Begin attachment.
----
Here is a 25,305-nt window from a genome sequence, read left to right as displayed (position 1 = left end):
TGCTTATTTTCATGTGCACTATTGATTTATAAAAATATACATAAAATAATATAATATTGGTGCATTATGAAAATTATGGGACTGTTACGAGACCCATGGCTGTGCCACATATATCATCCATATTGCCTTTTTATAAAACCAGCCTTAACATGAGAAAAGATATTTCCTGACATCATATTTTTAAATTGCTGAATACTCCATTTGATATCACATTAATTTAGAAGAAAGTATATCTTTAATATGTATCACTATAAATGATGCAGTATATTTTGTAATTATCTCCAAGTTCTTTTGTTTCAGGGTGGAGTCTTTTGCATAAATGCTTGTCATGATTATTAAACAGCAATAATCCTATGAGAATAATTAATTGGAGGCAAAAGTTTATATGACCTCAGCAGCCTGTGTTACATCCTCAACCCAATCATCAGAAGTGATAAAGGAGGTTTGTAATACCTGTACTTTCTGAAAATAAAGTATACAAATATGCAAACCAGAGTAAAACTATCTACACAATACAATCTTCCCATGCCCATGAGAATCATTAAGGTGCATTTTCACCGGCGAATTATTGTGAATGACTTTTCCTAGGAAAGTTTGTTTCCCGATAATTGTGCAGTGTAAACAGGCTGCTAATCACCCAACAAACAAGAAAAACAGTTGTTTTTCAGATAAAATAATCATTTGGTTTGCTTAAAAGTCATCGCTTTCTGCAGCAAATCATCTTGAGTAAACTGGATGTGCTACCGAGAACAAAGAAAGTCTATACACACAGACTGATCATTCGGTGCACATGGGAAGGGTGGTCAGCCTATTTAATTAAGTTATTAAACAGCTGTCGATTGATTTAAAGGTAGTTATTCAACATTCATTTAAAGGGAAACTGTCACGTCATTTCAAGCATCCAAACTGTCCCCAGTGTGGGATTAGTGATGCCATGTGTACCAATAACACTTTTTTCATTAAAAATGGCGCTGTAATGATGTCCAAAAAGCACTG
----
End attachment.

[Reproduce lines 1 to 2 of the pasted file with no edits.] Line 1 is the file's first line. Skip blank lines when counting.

Here is a 25,305-nt window from a genome sequence, read left to right as displayed (position 1 = left end):
TGCTTATTTTCATGTGCACTATTGATTTATAAAAATATACATAAAATAATATAATATTGGTGCATTATGAAAATTATGGGACTGTTACGAGACCCATGGCTGTGCCACATATATCATCCATATTGCCTTTTTATAAAACCAGCCTTAACATGAGAAAAGATATTTCCTGACATCATATTTTTAAATTGCTGAATACTCCATTTGATATCACATTAATTTAGAAGAAAGTATATCTTTAATATGTATCACTATAAATGATGCAGTATATTTTGTAATTATCTCCAAGTTCTTTTGTTTCAGGGTGGAGTCTTTTGCATAAATGCTTGTCATGATTATTAAACAGCAATAATCCTATGAGAATAATTAATTGGAGGCAAAAGTTTATATGACCTCAGCAGCCTGTGTTACATCCTCAACCCAATCATCAGAAGTGATAAAGGAGGTTTGTAATACCTGTACTTTCTGAAAATAAAGTATACAAATATGCAAACCAGAGTAAAACTATCTACACAATACAATCTTCCCATGCCCATGAGAATCATTAAGGTGCATTTTCACCGGCGAATTATTGTGAATGACTTTTCCTAGGAAAGTTTGTTTCCCGATAATTGTGCAGTGTAAACAGGCTGCTAATCACCCAACAAACAAGAAAAACAGTTGTTTTTCAGATAAAATAATCATTTGGTTTGCTTAAAAGTCATCGCTTTCTGCAGCAAATCATCTTGAGTAAACTGGATGTGCTACCGAGAACAAAGAAAGTCTATACACACAGACTGATCATTCGGTGCACATGGGAAGGGTGGTCAGCCTATTTAATTAAGTTATTAAACAGCTGTCGATTGATTTAAAGGTAGTTATTCAACATTCATTTAAAGGGAAACTGTCACGTCATTTCAAGCATCCAAACTGTCCCCAGTGTGGGATTAGTGATGCCATGTGTACCAATAACACTTTTTTCATTAAAAATGGCGCTGTAATGATGTCCAAAAAGCACTG